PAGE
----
Causes of World War I
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The First World War lasted from 1914 to 1918. It was caused by the buildup of tension between countries. The three long-term causes were the formation of empires, the accumulation of armies and weapons, and alliances. The trigger cause was the assassination of Archduke Franz Ferdinand.
One of the causes of World War I was that countries wanted to form empires. This is called imperialism. From the late 1800s, the power of an empire was judged by its size. Britain had the largest empire, with lots of territories overseas, such as India. People would say "The sun never sets on the British Empire" because there were British holdings all over the world, so it was always day in some part of the empire.
In order to conquer far-away places on different continents, imperial powers built large armies and navies and the cultures valued fighting. This is called militarism. Countries spent large amounts of money in a short amount of time to build these armies. In the early 1900s, Britain's navy was the biggest. This made their traditional rival, Germany want to make a big navy too. When Britain launched a new kind of ship called the Dreadnought, Germany launched their own version of the Dreadnought to compete with Britain.
The third long-term cause was alliances. The bigger countries of Europe formed two sides. They were called the "Triple Entente" and the "Triple Alliance." The Triple Entente included France, Great Britain, and Russia. The Triple Alliance was Germany, Austria-Hungary, and Italy. Great Britain, France, and Russia were worried about the growing strength of Germany, so they promised to help each other if any one of them was attacked. Germany objected to this arrangement because, with France and Great Britain on the west and Russia on the east, Germany would be surrounded. So Germany formed an alliance with Austria-Hungary and Italy.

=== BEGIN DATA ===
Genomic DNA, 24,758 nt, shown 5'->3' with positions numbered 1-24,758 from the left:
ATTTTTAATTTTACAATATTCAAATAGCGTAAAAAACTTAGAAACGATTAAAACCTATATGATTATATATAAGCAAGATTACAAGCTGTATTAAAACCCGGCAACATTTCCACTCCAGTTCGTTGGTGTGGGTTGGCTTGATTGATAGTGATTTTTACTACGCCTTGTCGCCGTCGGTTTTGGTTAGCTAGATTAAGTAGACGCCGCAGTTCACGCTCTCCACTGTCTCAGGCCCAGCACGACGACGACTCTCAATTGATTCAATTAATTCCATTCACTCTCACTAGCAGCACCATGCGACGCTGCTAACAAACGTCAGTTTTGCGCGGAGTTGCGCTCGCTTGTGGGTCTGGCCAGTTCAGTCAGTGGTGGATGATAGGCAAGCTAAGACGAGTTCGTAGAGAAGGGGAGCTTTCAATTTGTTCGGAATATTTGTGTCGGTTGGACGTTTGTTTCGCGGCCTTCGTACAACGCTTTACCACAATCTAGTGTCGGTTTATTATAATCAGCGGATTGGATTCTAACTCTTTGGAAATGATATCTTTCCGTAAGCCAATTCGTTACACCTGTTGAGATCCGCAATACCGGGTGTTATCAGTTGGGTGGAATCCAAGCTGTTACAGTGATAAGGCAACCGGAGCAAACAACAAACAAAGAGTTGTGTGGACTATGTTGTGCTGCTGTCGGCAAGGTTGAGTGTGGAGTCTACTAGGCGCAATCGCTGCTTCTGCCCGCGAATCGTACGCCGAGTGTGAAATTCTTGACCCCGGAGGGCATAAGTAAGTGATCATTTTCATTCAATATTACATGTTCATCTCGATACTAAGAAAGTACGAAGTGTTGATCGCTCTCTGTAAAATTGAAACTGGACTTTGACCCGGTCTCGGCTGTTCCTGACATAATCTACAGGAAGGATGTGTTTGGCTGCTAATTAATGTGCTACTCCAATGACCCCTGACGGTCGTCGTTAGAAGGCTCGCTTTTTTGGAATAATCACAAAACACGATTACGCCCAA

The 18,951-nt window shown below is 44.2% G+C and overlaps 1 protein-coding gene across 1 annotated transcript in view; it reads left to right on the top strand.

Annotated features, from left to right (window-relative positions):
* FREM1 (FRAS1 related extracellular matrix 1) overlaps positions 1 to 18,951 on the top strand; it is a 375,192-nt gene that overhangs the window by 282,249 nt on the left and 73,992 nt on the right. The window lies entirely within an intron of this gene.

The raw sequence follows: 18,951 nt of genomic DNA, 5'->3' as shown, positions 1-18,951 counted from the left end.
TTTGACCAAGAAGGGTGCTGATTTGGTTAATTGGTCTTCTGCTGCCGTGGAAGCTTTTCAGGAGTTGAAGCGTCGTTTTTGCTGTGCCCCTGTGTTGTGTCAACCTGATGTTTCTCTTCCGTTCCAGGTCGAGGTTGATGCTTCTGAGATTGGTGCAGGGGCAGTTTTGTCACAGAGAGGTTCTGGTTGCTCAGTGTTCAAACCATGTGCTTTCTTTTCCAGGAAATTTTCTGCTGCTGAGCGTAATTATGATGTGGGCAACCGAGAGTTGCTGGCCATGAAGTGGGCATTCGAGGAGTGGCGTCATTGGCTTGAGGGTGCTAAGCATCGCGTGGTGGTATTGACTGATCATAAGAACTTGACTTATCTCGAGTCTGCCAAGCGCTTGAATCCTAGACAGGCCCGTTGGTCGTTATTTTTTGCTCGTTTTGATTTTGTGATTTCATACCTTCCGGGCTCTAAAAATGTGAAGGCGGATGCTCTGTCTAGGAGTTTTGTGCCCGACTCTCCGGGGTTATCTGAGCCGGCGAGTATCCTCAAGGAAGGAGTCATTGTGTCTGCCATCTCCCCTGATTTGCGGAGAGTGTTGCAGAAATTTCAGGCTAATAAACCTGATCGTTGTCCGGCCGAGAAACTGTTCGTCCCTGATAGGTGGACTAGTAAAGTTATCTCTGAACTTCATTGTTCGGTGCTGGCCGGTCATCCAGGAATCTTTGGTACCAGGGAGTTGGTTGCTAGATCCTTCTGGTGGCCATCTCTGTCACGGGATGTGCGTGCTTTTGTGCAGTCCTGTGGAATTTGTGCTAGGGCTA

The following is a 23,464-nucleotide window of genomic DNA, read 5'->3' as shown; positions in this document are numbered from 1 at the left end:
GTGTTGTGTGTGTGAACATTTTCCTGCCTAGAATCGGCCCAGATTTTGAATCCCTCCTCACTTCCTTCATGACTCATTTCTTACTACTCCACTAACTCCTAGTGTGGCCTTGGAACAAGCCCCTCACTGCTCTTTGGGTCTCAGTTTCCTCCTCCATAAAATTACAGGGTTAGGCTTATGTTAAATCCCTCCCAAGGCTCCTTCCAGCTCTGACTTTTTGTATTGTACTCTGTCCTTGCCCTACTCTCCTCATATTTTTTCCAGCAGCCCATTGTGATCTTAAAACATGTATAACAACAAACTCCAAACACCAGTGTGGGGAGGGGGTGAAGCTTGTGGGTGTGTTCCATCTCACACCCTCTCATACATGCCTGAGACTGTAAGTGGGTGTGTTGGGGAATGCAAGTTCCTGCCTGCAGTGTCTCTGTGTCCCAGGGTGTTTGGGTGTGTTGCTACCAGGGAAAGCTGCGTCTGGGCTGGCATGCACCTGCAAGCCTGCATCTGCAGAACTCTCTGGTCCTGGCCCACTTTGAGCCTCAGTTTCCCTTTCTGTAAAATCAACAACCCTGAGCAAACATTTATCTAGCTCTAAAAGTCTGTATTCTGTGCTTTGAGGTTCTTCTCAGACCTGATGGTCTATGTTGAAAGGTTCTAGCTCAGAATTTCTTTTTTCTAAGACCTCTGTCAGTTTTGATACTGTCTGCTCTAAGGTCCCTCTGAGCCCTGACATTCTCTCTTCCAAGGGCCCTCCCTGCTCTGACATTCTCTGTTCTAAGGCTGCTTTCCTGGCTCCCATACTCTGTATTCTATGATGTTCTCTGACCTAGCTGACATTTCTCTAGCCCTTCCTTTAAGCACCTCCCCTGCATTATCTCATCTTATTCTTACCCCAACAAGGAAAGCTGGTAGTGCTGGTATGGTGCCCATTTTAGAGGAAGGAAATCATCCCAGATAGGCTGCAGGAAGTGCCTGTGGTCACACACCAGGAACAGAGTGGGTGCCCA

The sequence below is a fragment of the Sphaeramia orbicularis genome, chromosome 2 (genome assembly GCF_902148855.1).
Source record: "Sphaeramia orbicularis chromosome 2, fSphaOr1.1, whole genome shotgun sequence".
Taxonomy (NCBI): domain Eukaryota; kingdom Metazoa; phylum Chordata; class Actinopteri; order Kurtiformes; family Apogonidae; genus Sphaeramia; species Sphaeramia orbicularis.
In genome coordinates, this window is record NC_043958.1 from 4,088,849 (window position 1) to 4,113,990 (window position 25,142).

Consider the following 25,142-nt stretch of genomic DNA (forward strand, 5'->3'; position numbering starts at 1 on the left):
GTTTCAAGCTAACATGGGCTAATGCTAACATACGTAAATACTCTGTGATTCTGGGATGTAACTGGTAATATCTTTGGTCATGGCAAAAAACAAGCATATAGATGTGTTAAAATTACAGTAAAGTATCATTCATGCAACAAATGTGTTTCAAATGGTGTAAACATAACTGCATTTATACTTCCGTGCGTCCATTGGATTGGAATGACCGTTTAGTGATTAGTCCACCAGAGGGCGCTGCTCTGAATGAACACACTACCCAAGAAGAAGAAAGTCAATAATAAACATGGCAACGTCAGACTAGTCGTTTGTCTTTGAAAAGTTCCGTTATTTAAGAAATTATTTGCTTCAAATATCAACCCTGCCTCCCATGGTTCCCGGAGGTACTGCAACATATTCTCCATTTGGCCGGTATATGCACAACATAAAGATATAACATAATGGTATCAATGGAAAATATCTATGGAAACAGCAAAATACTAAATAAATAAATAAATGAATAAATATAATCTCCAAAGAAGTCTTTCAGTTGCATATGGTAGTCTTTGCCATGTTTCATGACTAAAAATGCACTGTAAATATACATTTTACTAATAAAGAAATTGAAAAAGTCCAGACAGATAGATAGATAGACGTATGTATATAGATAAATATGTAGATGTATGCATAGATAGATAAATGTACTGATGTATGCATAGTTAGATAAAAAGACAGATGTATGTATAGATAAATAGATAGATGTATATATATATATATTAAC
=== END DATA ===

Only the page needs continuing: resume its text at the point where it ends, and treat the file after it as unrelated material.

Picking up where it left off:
The trigger cause of World War I was the assassination of Archduke Franz Ferdinand, who was next in line to be emperor of Austro-Hungary. He was killed in Sarajevo on June 28, 1914. He and his wife, Countess Sophie, both died. They were making a state visit to the capital of Bosnia. A Serbian secret society, the Black Hand, wanted Bosnia to break free from the Austro-Hungarian Empire and be a country by itself. They were supported by Russia. The Archduke and his wife arrived at 9:30 a.m. and got into an open-topped car at the train station. Members of the Black Hand had learned the route they would take to their destination. When the time came, one of them threw a hand grenade at the Archduke's car. It bounced off the back of the car, which drove on. It injured the driver and passengers in the car behind the Archduke instead. When the Archduke realized he was a target he immediately abandoned his planned trip and went to visit a hospital instead. However, the driver took a wrong turn up Franz Joseph Street and had to reverse. By chance, he slowed down in front of Gavrilo Princip, leader of the Black Hand. Seeing that this was his only chance to carry out his plan, he pulled his gun and fired, killing the Archduke, Sophie, who had been pregnant at the time. Gavrilo Princip was arrested and beaten up for this rebellious act.
Austria-Hungary was outraged that the heir to their throne had been killed. They blamed Serbia and bombed the capital, Belgrade. The Serbians tried to surrender, but Austria-Hungary bombed them anyway. Serbia's ally, Russia, then helped to defend it from attack. Soon after, Germany, Austria-Hungary's ally, declared war on Russia as well as starting to move towards French territory, ready to invade, attacking Belgium as they progressed. The French soldiers started to get ready for a German invasion. When Germany declared war on France, then under the terms of the Triple Entente, Britain then ordered Germany to stop attacking Belgium, who was neutral during the war. When the Germans didn't retreat from Belgium, Britain declared war on Germany. Finally, Austria-Hungary declared war on Russia and WWI commenced. On Franz Joseph street there is a placard with what happened on the street in June 28, 1914.